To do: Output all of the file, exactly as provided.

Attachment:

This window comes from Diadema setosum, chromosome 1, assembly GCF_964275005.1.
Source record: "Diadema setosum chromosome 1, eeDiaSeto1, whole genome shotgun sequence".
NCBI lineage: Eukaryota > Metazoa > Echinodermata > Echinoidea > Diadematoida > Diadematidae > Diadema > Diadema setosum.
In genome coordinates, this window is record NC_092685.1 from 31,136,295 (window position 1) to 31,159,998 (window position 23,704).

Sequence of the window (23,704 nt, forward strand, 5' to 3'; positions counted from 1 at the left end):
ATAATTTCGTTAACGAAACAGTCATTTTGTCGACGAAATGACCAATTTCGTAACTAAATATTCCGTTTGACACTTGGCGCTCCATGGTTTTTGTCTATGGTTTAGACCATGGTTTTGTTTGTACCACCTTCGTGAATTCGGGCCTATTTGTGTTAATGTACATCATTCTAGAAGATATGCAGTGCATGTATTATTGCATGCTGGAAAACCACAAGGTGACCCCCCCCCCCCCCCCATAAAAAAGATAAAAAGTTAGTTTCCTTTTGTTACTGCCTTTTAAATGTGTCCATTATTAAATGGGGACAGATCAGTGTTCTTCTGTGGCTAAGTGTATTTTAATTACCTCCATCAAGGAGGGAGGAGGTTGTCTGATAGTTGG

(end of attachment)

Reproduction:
This window comes from Diadema setosum, chromosome 1, assembly GCF_964275005.1.
Source record: "Diadema setosum chromosome 1, eeDiaSeto1, whole genome shotgun sequence".
NCBI lineage: Eukaryota > Metazoa > Echinodermata > Echinoidea > Diadematoida > Diadematidae > Diadema > Diadema setosum.
In genome coordinates, this window is record NC_092685.1 from 31,136,295 (window position 1) to 31,159,998 (window position 23,704).

Sequence of the window (23,704 nt, forward strand, 5' to 3'; positions counted from 1 at the left end):
ATAATTTCGTTAACGAAACAGTCATTTTGTCGACGAAATGACCAATTTCGTAACTAAATATTCCGTTTGACACTTGGCGCTCCATGGTTTTTGTCTATGGTTTAGACCATGGTTTTGTTTGTACCACCTTCGTGAATTCGGGCCTATTTGTGTTAATGTACATCATTCTAGAAGATATGCAGTGCATGTATTATTGCATGCTGGAAAACCACAAGGTGACCCCCCCCCCCCCCCCATAAAAAAGATAAAAAGTTAGTTTCCTTTTGTTACTGCCTTTTAAATGTGTCCATTATTAAATGGGGACAGATCAGTGTTCTTCTGTGGCTAAGTGTATTTTAATTACCTCCATCAAGGAGGGAGGAGGTTGTCTGATAGTTGG